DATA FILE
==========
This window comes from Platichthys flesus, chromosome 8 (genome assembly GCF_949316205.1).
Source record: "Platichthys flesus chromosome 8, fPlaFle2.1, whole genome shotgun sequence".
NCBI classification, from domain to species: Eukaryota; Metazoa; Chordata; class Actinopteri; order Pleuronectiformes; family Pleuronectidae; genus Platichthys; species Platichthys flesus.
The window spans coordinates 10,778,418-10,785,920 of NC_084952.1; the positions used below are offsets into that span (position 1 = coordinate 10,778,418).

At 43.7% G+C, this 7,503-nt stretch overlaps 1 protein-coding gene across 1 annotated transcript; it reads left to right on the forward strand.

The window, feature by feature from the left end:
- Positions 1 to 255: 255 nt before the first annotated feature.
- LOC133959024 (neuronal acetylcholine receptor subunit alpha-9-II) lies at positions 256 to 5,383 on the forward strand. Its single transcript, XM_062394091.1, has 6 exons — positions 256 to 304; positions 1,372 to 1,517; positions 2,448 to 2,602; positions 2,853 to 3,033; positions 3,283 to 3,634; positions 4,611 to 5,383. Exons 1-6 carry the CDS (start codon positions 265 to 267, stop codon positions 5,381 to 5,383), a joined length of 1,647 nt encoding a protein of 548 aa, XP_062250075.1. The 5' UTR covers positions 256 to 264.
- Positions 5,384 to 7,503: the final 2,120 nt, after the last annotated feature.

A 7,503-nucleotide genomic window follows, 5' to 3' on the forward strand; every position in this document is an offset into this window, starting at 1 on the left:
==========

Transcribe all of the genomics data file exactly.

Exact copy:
This window comes from Platichthys flesus, chromosome 8 (genome assembly GCF_949316205.1).
Source record: "Platichthys flesus chromosome 8, fPlaFle2.1, whole genome shotgun sequence".
NCBI classification, from domain to species: Eukaryota; Metazoa; Chordata; class Actinopteri; order Pleuronectiformes; family Pleuronectidae; genus Platichthys; species Platichthys flesus.
The window spans coordinates 10,778,418-10,785,920 of NC_084952.1; the positions used below are offsets into that span (position 1 = coordinate 10,778,418).

At 43.7% G+C, this 7,503-nt stretch overlaps 1 protein-coding gene across 1 annotated transcript; it reads left to right on the forward strand.

The window, feature by feature from the left end:
- Positions 1 to 255: 255 nt before the first annotated feature.
- LOC133959024 (neuronal acetylcholine receptor subunit alpha-9-II) lies at positions 256 to 5,383 on the forward strand. Its single transcript, XM_062394091.1, has 6 exons — positions 256 to 304; positions 1,372 to 1,517; positions 2,448 to 2,602; positions 2,853 to 3,033; positions 3,283 to 3,634; positions 4,611 to 5,383. Exons 1-6 carry the CDS (start codon positions 265 to 267, stop codon positions 5,381 to 5,383), a joined length of 1,647 nt encoding a protein of 548 aa, XP_062250075.1. The 5' UTR covers positions 256 to 264.
- Positions 5,384 to 7,503: the final 2,120 nt, after the last annotated feature.

A 7,503-nucleotide genomic window follows, 5' to 3' on the forward strand; every position in this document is an offset into this window, starting at 1 on the left: